America, San Diego Say Goodbye to War Hero

Finn Funeral
Greg Bledsoe

Longtime San Diegan Lt. John Finn, who was the first man to receive a Medal of Honor in World War II, was buried with full military honors on Thursday.

Finn passed away May 27 in San Diego, where he'd been living for more than 50 years, at age 100.

On Thursday, Finn was laid to rest on the Campo Indian Reservation, next to his wife of 60-plus years. The ceremony was attended by hundreds of mourners. During the services members of the military gave Finn a 21-gun salute, performed Taps, and there was a flyover of jet flying in the missing-man formation.

Among the luminaries at the event were Cmdr. Ronald Ritter and Rep. Duncan Hunter.

"It's an end to an era that was a courageous, heroic era that I don't think a lot of people in this country understand anymore," Finn's niece Bethany Falefitu said. "They really should, because they did so much for our country, and my uncle was the first one to tell you that the people who died at Pearl Harbor were the heroes not him."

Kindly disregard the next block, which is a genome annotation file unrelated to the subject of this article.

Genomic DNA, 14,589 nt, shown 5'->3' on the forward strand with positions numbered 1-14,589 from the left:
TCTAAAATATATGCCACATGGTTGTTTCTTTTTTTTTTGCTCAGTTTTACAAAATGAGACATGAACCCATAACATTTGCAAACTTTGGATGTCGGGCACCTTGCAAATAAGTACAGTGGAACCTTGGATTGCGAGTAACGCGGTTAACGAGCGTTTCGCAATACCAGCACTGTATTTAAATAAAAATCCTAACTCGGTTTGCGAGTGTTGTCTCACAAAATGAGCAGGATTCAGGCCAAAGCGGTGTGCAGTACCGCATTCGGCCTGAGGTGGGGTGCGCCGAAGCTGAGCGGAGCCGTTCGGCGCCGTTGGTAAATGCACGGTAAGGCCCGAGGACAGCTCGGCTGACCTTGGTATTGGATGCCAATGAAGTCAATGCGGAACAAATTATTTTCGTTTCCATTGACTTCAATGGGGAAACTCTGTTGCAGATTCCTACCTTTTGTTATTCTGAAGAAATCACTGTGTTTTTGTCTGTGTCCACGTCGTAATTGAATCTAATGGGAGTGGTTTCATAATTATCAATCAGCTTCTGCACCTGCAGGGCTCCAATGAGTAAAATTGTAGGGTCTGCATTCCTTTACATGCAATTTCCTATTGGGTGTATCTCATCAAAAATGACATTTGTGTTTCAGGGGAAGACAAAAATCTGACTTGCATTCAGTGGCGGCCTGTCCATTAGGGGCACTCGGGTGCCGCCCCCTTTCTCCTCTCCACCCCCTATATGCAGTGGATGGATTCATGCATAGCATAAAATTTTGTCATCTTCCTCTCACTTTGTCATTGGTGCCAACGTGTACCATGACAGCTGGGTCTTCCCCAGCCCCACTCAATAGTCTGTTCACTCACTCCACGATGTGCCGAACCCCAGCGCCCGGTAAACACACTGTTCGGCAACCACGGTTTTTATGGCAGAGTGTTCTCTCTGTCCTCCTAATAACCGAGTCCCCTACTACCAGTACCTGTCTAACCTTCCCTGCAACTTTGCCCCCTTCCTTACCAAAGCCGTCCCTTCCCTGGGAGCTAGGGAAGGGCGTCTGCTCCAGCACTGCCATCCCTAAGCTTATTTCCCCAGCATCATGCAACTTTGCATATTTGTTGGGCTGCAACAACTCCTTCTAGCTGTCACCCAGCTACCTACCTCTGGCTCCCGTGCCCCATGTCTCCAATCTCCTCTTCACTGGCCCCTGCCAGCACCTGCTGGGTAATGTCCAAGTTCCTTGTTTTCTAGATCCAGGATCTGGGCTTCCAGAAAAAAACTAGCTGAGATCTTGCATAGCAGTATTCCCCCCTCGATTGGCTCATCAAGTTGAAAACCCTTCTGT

Her sentiments echoed comments made last week by Navy Capt. David Lepard.

"We lost a national treasure and a national hero today,"  Lepard said. "It's really touching his death occurred on Memorial Day Weekend and he'll never be forgotten."

Finn was not only the first but also for many years the oldest Medal of Honor recipient from WWII. He lived on a ranch not far from Oak Springs.

On Dec. 7, 1941, Finn manned a machine gun in the open, fully exposed to enemy fire. He was shooting at and hitting Japanese planes even while he was being hit.

"My chest and my belly and my arm and foot were penetrated by shrapnel," Finn told About San Diego's Ken Kramer in 2008.

Finn's Medal of Honor was approved by Pres. Franklin D. Roosevelt on Sept. 15, 1942.

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